In 1992, artists Coco Fusco and Guillermo Gómez-Peña staged Dos amerindios no descubiertos en Occidente (Two Undiscovered Amerindians Visit the West). The performance’s explicit framework was cultural stereotypes. The authors’ aim was to jar the celebrations of the five hundredth anniversary of the “discovery” of America and to question the oversimplifications of the multicultural museological model championed in North America at the time. The performance consisted of the staged interactions of the Fusco–Gómez-Peña duo, dressed as Indians from a remote and immaculate island in the Gulf of Mexico. Enclosed in a golden cage, they had been torn away from the fictitious human group and culture to which they belonged for display at different institutions in the United States and Europe, the regions the piece visited. The presentation in Buenos Aires in August 1994 was the last stop on the performance’s tour and the only one in Latin America—in a manner of speaking, since the United States cannot be considered in isolation from Latin America: by the nineteen-nineties, major demographic changes had altered the United States’ foundational myth. I am speaking of new cultural variables due to a growing Spanish-speaking population and African-American community that, after Vietnam and the cultural wars, radically transformed contemporary culture and drove a hemisphere-wide civil rights agenda. Indeed, Coco Fusco asserted that the performance was conceived for a Caucasian audience used to “festishizing representations of Otherness.” 
Performers Fusco and Gómez-Peña made use of an unlikely but corrosive fable, a sort of flipside of the fables used in the primitivist textual production of the historical avant-gardes (figures like Tristan Tzara, Guillaume Apollinaire, Blaise Cendrars, and Fernand Léger). A satire produced in the dying days of what Eric Hobsbawm called the short century, Dos amerindios no descubiertos en Occidente followed the lost path of the human exhibitions that began to take place in royal courts, fairs, and museums after Christopher Columbus’s arrival in America, exhibitions that reached their height in the nineteenth century. Presented in an array of contexts, the performance also appealed to the persistence in the collective memory of a robust—indeed, indestructible—colonial imaginary grounded in the chronicles and fantastic cartographies of European travelers and illustrators who circulated in the Americas starting with Conquest. Though it was global in breadth from the fifteenth century onwards, that imaginary, with only a few exceptions, was never rigorous enough for science or historical debate. It was, rather, trapped in the terrain of fantasy and of ethnography at the service of an ideology of domination. Fusco pointed out that, regardless of location, that widespread representation had become reality for much of the public. Indeed, both she and her co-author were met by threats and sexual advances.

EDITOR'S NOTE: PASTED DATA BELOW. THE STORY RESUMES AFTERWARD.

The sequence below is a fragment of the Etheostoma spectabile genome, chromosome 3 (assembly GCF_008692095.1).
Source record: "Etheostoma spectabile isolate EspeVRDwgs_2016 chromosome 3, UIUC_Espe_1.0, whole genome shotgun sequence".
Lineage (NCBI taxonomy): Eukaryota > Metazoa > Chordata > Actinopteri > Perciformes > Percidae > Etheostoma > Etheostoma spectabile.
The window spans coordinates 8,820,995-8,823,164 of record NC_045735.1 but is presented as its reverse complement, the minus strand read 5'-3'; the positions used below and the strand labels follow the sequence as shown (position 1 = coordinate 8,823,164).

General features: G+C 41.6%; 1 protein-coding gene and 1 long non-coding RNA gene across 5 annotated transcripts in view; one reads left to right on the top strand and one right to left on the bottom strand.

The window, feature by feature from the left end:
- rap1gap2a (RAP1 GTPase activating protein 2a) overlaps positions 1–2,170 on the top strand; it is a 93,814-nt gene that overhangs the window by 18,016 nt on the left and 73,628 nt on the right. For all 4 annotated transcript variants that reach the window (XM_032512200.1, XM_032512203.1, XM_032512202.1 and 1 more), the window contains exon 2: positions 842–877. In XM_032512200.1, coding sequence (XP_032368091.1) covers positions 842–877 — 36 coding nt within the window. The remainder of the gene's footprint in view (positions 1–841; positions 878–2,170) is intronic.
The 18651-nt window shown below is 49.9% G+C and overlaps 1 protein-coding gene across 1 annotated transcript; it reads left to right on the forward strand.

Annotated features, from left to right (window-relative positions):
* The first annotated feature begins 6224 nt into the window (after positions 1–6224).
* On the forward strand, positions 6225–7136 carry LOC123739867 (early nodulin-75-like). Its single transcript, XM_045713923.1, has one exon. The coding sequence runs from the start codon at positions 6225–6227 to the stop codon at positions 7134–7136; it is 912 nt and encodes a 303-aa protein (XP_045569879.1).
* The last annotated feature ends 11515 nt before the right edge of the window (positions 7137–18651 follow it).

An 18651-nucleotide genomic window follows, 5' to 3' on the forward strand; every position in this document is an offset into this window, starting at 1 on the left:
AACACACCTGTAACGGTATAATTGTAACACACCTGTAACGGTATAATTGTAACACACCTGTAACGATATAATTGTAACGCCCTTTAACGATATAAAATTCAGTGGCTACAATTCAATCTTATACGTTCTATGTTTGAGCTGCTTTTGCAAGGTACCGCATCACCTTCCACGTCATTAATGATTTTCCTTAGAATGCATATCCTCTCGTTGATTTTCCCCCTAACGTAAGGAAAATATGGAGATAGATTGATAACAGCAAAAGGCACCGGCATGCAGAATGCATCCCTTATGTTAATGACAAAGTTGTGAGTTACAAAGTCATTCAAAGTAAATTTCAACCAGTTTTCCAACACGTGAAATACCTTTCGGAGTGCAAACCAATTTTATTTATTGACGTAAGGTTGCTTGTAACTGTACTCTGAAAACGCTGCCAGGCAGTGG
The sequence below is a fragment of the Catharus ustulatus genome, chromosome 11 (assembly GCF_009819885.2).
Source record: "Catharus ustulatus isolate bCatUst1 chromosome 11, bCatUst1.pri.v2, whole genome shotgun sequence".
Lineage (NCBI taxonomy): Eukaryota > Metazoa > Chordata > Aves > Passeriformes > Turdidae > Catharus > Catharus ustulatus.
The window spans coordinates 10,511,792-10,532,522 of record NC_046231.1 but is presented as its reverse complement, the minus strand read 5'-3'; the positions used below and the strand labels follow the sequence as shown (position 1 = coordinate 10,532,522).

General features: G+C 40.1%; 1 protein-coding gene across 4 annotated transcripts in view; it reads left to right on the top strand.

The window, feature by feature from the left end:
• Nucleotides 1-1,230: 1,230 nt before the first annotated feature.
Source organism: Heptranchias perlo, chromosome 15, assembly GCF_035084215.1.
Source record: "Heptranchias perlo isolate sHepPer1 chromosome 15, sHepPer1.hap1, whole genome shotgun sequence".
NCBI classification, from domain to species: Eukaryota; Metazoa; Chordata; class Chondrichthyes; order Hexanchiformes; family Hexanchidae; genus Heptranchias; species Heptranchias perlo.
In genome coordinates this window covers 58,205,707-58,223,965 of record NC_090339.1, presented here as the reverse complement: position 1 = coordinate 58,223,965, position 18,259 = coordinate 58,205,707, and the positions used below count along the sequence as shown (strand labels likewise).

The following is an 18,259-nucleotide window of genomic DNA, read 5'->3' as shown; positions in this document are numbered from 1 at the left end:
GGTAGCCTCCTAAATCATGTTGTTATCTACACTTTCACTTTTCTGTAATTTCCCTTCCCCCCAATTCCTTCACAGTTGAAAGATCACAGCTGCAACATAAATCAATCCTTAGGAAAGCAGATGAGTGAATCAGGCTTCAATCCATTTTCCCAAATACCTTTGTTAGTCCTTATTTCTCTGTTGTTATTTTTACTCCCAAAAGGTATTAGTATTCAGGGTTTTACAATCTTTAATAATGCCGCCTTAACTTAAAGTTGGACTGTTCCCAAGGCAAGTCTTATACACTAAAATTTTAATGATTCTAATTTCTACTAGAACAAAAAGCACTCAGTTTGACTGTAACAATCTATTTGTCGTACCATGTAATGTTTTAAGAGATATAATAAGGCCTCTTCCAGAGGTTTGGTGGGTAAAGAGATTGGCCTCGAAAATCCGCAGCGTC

The artists touched a nerve. They exposed the nightmares of reason held in nostalgia for a dominant culture when that culture occupies the place of another, supposedly weak culture without providing any possible equivalence or encounter with that Other culture—or, for that matter, the Other itself—that might poetically heighten the One’s imaginary. Before decolonial thought was formulated in the Caribbean, Victor Segalen, a French naval doctor in the East, doggedly explored the Other’s constituent aesthetic not as imperative of moral correction but as expansion of the world and heightened experience of the unknown.  Segalen’s Essay on Exoticism and his ethnographic novel Les Immémoriaux nourished Édouard Glissant’s Poetics of Relation, a text that, read today without revisionist spirit, re-signifies and explodes the dimensions of Pierre Menard as author the Quixote and of Jean Rhys as author of Jane Eyre. 
Dos amerindios no descubiertos en Occidente re-wrote a genealogy of the medium that Fusco called “intercultural performance,” a medium that, according to the specialists, began with the Dada Cabaret Voltaire. The crux of this piece was situating the history of performance in the wake of the colonial undertaking constructed in the bloody representation of otherness. Everywhere it was presented, the piece included a time line of cases of human representation as far back as 1493, when Columbus returned to the Spanish court with members of Arawak communities. Fusco and Gómez-Peña’s strategy was to cannibalize the European avant-garde with the language of its own suprareality without scorning mass culture, spurious ally of processes of hybridization in the peripheries, as Jesús Martín-Barbero and Néstor García Canclini so resoundingly showed.
Salvaging Fusco and Gómez-Peña’s “cage”—as it was known in the nineties—positions the past as a deferred present that today’s archive puts before us as so many unpaid debts. This performance that, according to witnesses, went by unnoticed and without much ado in Buenos Aires demonstrates multiple perspectives that update, cancel, or put off the validity of the colonial imaginary when crossed with identities both national and individual.
1. The Other History of Intercultural Performance was written in English and first published in The Drama Review in 1994. See Coco Fusco, La otra historia del performance intercultural, in D. Taylor / M. Ramos (eds.), Estudios avanzados de performance, Mexico, Fondo de Cultura Económica, 2011, pp.311-342.
2. According to Guillermo Gómez-Peña, acid was thrown at his abdomen and legs during the performance. See Archive, review in Página 12 newspaper.
3. Victor Segalen, Voyages au pays du réel, oeuvres littéraires. Paris, Biblioteque Complexe, 1995. (Edition presentée et anotée par Michel Le Bris).
4. Édouard Glissant, Poética de la Relación. Buenos Aires, Universidad Nacional de Quilmes Editorial, 2017. (English title: Poetics of Relation)